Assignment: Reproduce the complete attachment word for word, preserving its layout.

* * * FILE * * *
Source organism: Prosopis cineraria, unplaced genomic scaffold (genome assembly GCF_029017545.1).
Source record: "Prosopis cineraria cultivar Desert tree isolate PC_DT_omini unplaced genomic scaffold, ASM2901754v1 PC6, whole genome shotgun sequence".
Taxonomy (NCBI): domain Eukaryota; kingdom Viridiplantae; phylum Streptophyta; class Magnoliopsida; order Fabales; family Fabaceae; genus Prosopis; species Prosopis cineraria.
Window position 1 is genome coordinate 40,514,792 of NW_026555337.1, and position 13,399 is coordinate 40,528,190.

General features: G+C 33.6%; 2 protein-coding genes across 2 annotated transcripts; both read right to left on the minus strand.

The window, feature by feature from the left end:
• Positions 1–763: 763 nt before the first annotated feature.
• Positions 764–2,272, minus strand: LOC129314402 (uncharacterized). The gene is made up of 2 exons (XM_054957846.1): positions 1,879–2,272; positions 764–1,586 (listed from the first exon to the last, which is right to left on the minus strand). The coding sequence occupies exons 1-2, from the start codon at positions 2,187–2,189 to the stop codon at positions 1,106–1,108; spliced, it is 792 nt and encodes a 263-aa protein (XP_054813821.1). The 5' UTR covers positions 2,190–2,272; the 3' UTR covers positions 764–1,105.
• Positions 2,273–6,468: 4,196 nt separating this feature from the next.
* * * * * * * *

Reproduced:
Source organism: Prosopis cineraria, unplaced genomic scaffold (genome assembly GCF_029017545.1).
Source record: "Prosopis cineraria cultivar Desert tree isolate PC_DT_omini unplaced genomic scaffold, ASM2901754v1 PC6, whole genome shotgun sequence".
Taxonomy (NCBI): domain Eukaryota; kingdom Viridiplantae; phylum Streptophyta; class Magnoliopsida; order Fabales; family Fabaceae; genus Prosopis; species Prosopis cineraria.
Window position 1 is genome coordinate 40,514,792 of NW_026555337.1, and position 13,399 is coordinate 40,528,190.

General features: G+C 33.6%; 2 protein-coding genes across 2 annotated transcripts; both read right to left on the minus strand.

The window, feature by feature from the left end:
• Positions 1–763: 763 nt before the first annotated feature.
• Positions 764–2,272, minus strand: LOC129314402 (uncharacterized). The gene is made up of 2 exons (XM_054957846.1): positions 1,879–2,272; positions 764–1,586 (listed from the first exon to the last, which is right to left on the minus strand). The coding sequence occupies exons 1-2, from the start codon at positions 2,187–2,189 to the stop codon at positions 1,106–1,108; spliced, it is 792 nt and encodes a 263-aa protein (XP_054813821.1). The 5' UTR covers positions 2,190–2,272; the 3' UTR covers positions 764–1,105.
• Positions 2,273–6,468: 4,196 nt separating this feature from the next.